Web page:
how to prevent mitochondrial diseases: could germline gene therapy be an answer?

· TGI - Gestation, TGI - Health
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Mitochondrial DNA (mtDNA or mDNA) is the DNA located in organelles called mitochondria, structures within eukaryotic cells that convert the chemical energy from food into a form that cells can use, adenosine triphosphate (ATP). Mitochondrial DNA can be regarded as the smallest chromosomeHuman mitochondrial DNA was the first significant part of the human genome to be sequenced. In most species, including humans, mtDNA is inherited solely from the mother. Thus mtDNA is a powerful tool for tracking ancestry through females (matrilineage) and has been used in this role to track the ancestry of many species back hundreds of generations.

Mitochondrial DNA was discovered in the 1960s by Margit M. K. Nass and Sylvan Nass by electron microscopy as DNase-sensitive thread inside mitochondria(1), and by Ellen Haslbrunner, Hans Tuppy and Gottfried Schatz by biochemical assays on highly purified mitochondrial fractions(2).

Structure of the human mitochondrial genome.

Structure of the human mitochondrial genome. (Photo credit: Wikipedia)

Mutations in the mitochondria, organelles that produce a cell’s energy and carry their own DNA, can cause a range of symptoms, including heart failure, dementia, and blindness. The severity and onset of symptoms can vary, but they tend to affect tissue with high energy demands, such as heart, muscle, and brain. There is no way to treat the condition because mitochondrial DNA (mtDNA) in embryos primarily comes from the oocyte, or egg cell.

Mitochondrial diseases

Mitochondrial diseases (Photo credit: Wikipedia)

Several groups of researchers have been working to find ways to prevent the condition using modified IVF techniques. IVF is a technique to allow women who carry the mutations a chance to conceive children with healthy mitochondria. With the help of this modified in vitro fertilization (IVF) techniques, researchers are a step closer to finding a way to prevent mitochondrial diseases that can cause a range of potentially fatal disorders.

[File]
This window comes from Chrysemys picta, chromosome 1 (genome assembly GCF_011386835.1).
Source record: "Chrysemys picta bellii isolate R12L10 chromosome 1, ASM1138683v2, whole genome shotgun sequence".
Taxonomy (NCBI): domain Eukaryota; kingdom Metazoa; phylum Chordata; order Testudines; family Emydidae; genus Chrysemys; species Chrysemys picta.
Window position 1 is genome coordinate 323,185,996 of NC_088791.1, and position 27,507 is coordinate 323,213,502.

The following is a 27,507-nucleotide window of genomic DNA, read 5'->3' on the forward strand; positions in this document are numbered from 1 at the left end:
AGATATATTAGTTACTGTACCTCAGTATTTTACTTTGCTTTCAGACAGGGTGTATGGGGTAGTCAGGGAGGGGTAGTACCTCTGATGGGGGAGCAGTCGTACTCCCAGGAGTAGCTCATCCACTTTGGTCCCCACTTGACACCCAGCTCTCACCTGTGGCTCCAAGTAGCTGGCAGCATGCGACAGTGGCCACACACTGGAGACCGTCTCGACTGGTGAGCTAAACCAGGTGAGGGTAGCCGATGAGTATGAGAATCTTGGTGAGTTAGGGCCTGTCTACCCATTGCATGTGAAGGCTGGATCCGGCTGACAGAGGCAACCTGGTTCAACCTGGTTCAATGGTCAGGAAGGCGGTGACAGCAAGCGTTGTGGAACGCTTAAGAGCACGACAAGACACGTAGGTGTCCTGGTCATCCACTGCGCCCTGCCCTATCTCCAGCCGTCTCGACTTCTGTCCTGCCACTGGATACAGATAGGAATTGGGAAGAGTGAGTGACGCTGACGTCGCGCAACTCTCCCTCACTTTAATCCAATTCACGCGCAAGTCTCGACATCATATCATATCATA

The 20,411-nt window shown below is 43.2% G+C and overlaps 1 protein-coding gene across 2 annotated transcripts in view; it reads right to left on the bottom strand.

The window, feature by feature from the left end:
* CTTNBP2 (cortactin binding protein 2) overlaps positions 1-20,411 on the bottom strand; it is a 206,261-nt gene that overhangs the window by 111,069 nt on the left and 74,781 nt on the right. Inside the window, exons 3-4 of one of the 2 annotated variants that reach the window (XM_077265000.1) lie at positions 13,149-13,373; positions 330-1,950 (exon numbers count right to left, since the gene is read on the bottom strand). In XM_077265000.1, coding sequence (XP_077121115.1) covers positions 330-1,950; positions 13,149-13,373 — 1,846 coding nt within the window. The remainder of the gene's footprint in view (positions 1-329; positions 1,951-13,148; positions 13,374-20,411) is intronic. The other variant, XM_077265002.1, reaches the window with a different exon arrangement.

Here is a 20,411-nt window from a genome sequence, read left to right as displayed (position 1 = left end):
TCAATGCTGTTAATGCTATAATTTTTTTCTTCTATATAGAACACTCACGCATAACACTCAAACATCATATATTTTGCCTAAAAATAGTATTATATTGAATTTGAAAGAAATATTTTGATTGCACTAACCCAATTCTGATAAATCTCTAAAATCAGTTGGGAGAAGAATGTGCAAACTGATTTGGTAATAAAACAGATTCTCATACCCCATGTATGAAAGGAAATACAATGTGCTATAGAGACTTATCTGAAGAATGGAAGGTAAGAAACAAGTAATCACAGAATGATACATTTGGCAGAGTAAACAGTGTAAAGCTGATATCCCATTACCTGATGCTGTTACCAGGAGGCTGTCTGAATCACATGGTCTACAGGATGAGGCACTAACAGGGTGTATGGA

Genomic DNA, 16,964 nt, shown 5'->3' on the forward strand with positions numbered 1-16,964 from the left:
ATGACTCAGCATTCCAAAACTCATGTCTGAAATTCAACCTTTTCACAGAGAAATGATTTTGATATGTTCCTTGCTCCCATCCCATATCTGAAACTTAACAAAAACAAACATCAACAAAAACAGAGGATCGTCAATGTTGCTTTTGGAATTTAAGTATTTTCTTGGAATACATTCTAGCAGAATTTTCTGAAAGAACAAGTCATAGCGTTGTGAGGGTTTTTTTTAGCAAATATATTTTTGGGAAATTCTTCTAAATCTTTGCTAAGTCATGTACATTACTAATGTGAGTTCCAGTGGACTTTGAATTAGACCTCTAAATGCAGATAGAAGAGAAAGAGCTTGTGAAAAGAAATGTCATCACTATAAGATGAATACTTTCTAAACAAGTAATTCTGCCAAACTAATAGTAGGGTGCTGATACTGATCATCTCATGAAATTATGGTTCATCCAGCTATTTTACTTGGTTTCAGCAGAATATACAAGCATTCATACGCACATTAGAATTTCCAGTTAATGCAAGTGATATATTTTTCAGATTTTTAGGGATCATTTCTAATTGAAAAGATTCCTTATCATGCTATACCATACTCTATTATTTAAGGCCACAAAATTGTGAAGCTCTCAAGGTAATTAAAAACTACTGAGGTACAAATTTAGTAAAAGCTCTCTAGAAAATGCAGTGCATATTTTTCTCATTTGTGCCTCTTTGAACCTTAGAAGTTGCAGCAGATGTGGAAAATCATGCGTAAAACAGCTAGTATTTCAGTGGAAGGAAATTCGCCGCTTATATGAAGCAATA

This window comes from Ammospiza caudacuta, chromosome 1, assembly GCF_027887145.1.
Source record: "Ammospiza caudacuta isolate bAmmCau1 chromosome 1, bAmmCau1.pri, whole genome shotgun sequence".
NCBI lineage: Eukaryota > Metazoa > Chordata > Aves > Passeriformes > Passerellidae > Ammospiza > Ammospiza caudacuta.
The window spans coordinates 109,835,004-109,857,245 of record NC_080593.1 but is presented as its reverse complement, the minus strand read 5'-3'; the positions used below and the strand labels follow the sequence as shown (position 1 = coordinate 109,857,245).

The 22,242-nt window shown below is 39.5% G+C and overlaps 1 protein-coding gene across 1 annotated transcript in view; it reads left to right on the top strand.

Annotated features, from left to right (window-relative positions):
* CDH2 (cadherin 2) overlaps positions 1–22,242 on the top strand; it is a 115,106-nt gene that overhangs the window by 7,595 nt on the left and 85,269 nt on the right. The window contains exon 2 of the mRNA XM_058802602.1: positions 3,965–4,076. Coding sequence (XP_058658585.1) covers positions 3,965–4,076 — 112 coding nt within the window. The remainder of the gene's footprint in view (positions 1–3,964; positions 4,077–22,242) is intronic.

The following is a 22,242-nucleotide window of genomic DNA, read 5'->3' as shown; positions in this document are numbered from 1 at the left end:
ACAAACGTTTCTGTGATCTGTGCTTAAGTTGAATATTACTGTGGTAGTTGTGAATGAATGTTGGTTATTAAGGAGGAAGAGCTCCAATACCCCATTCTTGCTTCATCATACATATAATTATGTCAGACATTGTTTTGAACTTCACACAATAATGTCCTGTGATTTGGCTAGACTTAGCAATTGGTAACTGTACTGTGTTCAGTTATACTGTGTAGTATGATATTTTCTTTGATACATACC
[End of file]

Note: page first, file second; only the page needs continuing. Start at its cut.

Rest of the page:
These techniques were previously shown to work in monkeys, but now scientists report that they have successfully transferred DNA from one human egg cell containing mutant mitochondria to another without those mutations, thus producing embryos that can develop for several days and give rise to embryonic stem cells.

The article says that the current technique is not very efficient and not ready yet to try in patients.

The study(3) published in Nature suggested the feasibility of mtDNA replacement in human oocytes. The study has used spindle transfer technique (ST; also called spindle–chromosomal complex transfer) and concluded that all embryonic stem cell lines derived from ST zygotes had normal euploid karyotypes and contained exclusively donor mtDNA. Although some ST oocytes displayed abnormal fertilization, the authors say, the mtDNA can be efficiently replaced in human oocytes.

Note: ethical questions raised needs to be answered because any female children born after the technique would pass the donated mtDNA to their children. A prominent ethics group in the United Kingdom said that the technique is justified as a way to prevent an otherwise untreatable disease.

Since the success rate is worryingly low, says Mary Herbert, a reproductive biologist at Newcastle University in the United Kingdom who also works on techniques to prevent mitochondrial disease, further research and scrutiny is warrented.

LETS HOPE THE BETTER FUTURE

source

sciencemag

References:

1. NASS MM, NASS S (December 1963).“INTRAMITOCHONDRIAL FIBERS WITH DNA CHARACTERISTICS : I. Fixation and Electron Staining Reactions”The Journal of Cell Biology 19 (3): 593–611.PMC 2106331PMID 14086138.

2. Ellen Haslbrunner, Hans Tuppy and Gottfried Schatz (1964 at the Institut for Biochemistry at the Medical Faculty of theUniversity of Vienna in ViennaAustria): “Deoxyribonucleic Acid Associated with Yeast Mitochondria” (PDF) Biochem. Biophys. Res. Commun. 15, 127 – 132.

3. Towards germline gene therapy of inherited mitochondrial diseases.

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